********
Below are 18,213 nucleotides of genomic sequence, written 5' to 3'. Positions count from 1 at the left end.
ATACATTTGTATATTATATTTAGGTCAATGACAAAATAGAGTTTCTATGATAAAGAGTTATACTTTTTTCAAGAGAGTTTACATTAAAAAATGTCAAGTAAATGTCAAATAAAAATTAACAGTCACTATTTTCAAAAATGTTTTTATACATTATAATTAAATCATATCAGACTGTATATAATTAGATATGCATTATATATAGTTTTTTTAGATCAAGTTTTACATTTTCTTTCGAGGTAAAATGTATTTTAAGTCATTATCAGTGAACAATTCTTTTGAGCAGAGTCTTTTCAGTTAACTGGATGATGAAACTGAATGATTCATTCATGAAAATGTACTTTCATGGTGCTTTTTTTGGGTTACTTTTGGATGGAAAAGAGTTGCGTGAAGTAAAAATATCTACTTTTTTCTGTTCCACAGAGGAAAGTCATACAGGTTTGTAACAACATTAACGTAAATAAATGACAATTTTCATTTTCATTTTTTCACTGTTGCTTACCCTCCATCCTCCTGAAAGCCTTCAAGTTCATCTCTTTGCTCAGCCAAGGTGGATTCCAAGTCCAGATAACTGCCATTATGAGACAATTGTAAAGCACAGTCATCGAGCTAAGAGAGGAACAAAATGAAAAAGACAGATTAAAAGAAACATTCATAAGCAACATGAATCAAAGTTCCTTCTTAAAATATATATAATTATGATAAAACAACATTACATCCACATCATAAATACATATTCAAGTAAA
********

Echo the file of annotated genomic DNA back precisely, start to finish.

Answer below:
Below are 18,213 nucleotides of genomic sequence, written 5' to 3'. Positions count from 1 at the left end.
ATACATTTGTATATTATATTTAGGTCAATGACAAAATAGAGTTTCTATGATAAAGAGTTATACTTTTTTCAAGAGAGTTTACATTAAAAAATGTCAAGTAAATGTCAAATAAAAATTAACAGTCACTATTTTCAAAAATGTTTTTATACATTATAATTAAATCATATCAGACTGTATATAATTAGATATGCATTATATATAGTTTTTTTAGATCAAGTTTTACATTTTCTTTCGAGGTAAAATGTATTTTAAGTCATTATCAGTGAACAATTCTTTTGAGCAGAGTCTTTTCAGTTAACTGGATGATGAAACTGAATGATTCATTCATGAAAATGTACTTTCATGGTGCTTTTTTTGGGTTACTTTTGGATGGAAAAGAGTTGCGTGAAGTAAAAATATCTACTTTTTTCTGTTCCACAGAGGAAAGTCATACAGGTTTGTAACAACATTAACGTAAATAAATGACAATTTTCATTTTCATTTTTTCACTGTTGCTTACCCTCCATCCTCCTGAAAGCCTTCAAGTTCATCTCTTTGCTCAGCCAAGGTGGATTCCAAGTCCAGATAACTGCCATTATGAGACAATTGTAAAGCACAGTCATCGAGCTAAGAGAGGAACAAAATGAAAAAGACAGATTAAAAGAAACATTCATAAGCAACATGAATCAAAGTTCCTTCTTAAAATATATATAATTATGATAAAACAACATTACATCCACATCATAAATACATATTCAAGTAAA